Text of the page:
But I was being affected by it. The Batista Army was there. We left two and a half years after Fidel [Castro] came into town. They had taken that over. As a young boy, one of the moments that crystallized for my family was that I was marching outside of our house and humming The Internationale, which is the communist anthem. Two and half years after that Castro had already solidified power and betrayed all the promises of the Revolution and the restoration of the constitution and the democracy. He declared himself a Marxist and took over the country without an electoral process. The indoctrination of this new revolutionary man had begun. I was being affected by it.

So, you were young, but you definitely knew something was taking place.

Oh yeah. All over. It was all about propaganda and fervor. That was what going. Rallies and long speeches on the television and the radio. It was all there.

I interviewed a gentleman once that told me about his time in Havana as a child. He said the Castro government would take kids aside and ask them, “Do you believe in God or Castro?” If the child said God, they would ask them, “Well, then ask God for some ice cream.” Of course, ice cream would not come, so then they would ask, “Now ask Castro for some ice cream.” Then, of course, they would bring the ice cream out for them. Did you ever go through any of these brainwashing techniques as a child?

Well, I wasn’t in school so I didn’t get into that. That is one of the reasons we left the country because there was a law past called patria potestad, which basically means that [parents] lost control of their children at the age of five. You would have to go into the state-run educational system of the new revolutionary man, which isn’t education but indoctrination. The 12-year-olds would have to go into the military service. These things were going on and my parents said no. Enough is enough. You’ve already taken our rights away. You’re not going to take the rights away from our children. So we left. We were lucky we got out. We were blessed. That was a huge sacrifice my parents made, but I wouldn’t be talking to you now if it wasn’t for that.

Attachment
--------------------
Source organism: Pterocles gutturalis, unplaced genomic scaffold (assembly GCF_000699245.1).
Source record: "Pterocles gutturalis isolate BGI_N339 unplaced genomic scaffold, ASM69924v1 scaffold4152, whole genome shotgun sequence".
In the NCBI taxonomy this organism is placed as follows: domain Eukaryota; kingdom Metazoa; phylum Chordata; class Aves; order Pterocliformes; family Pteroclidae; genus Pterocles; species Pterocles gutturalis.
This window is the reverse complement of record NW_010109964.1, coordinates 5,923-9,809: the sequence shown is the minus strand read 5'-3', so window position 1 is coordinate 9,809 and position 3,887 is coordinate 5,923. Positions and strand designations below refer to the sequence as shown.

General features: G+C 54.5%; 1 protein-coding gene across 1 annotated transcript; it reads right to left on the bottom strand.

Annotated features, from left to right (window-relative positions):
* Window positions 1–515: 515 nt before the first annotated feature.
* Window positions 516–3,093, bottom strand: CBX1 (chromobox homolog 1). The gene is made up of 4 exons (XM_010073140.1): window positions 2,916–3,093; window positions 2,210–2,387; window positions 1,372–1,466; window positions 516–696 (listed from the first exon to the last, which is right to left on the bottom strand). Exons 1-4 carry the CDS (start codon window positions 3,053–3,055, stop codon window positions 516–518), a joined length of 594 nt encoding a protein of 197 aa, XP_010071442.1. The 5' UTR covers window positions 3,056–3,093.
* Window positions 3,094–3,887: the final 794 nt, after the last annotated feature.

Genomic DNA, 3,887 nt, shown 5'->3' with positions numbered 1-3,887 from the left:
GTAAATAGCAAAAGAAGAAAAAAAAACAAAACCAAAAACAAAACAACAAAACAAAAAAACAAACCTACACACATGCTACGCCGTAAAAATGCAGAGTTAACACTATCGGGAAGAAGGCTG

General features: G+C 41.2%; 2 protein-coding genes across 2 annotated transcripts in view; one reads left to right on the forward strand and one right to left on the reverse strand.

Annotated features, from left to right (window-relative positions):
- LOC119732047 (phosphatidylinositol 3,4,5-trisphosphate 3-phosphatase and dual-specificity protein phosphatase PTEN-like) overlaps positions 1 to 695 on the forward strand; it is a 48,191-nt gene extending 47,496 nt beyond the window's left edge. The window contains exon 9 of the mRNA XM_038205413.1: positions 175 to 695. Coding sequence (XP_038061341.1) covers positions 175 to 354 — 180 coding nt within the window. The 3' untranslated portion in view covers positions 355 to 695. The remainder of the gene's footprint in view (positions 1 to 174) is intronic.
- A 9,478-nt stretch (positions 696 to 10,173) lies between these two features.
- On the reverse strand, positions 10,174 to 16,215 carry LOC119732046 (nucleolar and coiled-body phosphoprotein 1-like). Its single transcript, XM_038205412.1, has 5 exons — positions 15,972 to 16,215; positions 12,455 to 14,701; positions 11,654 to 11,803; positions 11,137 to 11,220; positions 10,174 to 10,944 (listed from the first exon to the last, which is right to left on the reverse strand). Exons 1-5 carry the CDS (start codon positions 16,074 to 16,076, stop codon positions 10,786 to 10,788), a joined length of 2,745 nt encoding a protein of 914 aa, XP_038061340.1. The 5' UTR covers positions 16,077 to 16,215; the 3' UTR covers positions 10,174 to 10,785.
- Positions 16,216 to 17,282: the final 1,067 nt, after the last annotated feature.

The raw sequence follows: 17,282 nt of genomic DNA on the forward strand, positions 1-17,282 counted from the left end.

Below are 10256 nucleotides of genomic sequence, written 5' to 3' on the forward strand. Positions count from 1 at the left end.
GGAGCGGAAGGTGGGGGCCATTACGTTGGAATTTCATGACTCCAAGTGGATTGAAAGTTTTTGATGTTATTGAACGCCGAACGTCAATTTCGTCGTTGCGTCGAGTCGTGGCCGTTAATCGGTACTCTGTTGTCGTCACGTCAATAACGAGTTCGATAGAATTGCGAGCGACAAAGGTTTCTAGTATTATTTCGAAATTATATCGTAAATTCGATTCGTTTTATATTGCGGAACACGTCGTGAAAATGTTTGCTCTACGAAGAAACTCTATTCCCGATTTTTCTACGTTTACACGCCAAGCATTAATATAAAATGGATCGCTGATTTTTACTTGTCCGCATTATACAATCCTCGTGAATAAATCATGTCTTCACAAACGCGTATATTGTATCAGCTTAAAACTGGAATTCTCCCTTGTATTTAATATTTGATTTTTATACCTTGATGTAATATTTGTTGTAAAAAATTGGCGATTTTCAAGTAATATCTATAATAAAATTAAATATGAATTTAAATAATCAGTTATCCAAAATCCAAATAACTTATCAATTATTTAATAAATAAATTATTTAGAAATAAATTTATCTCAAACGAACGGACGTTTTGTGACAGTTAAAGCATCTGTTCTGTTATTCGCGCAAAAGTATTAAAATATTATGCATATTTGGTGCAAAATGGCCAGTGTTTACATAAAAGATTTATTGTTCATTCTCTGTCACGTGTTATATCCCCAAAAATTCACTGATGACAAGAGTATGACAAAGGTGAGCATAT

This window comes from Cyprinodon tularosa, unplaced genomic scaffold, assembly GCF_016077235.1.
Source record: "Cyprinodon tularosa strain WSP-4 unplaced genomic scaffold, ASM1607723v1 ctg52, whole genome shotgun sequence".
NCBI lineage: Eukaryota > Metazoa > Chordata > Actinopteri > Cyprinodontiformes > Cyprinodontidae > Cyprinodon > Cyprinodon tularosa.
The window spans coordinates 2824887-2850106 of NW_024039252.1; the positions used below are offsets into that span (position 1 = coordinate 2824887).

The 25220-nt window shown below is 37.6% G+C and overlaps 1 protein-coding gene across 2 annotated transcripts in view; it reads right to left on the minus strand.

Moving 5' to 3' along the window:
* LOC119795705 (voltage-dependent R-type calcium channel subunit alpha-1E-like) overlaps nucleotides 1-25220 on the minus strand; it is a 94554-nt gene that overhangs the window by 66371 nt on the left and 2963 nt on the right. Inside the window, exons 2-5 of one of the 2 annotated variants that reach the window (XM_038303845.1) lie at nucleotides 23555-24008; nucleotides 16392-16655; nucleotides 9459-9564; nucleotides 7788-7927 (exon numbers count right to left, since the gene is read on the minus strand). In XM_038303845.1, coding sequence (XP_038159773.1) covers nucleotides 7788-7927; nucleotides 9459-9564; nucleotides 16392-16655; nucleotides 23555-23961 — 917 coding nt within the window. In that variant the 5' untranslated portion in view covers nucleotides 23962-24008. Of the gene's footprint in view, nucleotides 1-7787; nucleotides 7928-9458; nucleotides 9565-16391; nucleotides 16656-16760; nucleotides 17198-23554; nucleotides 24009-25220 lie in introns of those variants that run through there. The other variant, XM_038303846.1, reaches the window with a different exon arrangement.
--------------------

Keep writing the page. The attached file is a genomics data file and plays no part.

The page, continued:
At what point in your life did you finally understand the reason your parents had to make that decision to leave Cuba?

Very early on. It was very much the topic of conversation in our household and in the community. As soon as I could comprehend history in elementary school, it was very clear what was going on. I was very much aware that we were not going back and the reasons why we came. As I became a young adult, on my own, I began to research Cuba. I was very stimulated by the music of Cuba. I stared collecting all the music I could find, reading all the research books and collecting photographic images. All these things formulated as soon as I began making movies in the mid- 80s. I realized that this was a story I wanted to tell and the journey to make this movie began.

I could sense the amount of research that went into making this film because in it you seem to capture the culture of the country really well, although you did not grow up around it. That leads me to believe that you studied the country on many different levels.

Well, I’m a product of that culture and a product of that story. Also, you have to look at it like I’m a student of it. I’m a student of its music, its architectural history, its design history, and its art history. I care about them and continue to learn about them. You live with Cuba everyday in exile. I think all exiles are profoundly nostalgic for the country where they lived. It’s not just particular to Cubans. If you’re from Mexico and you move to American, you can be always thinking about back home no matter what. The trouble with exile is exile.

Watching this film, you can easily tell that it was a very personal story for you to tell. What was the main mission behind creating this film? What did you want to say?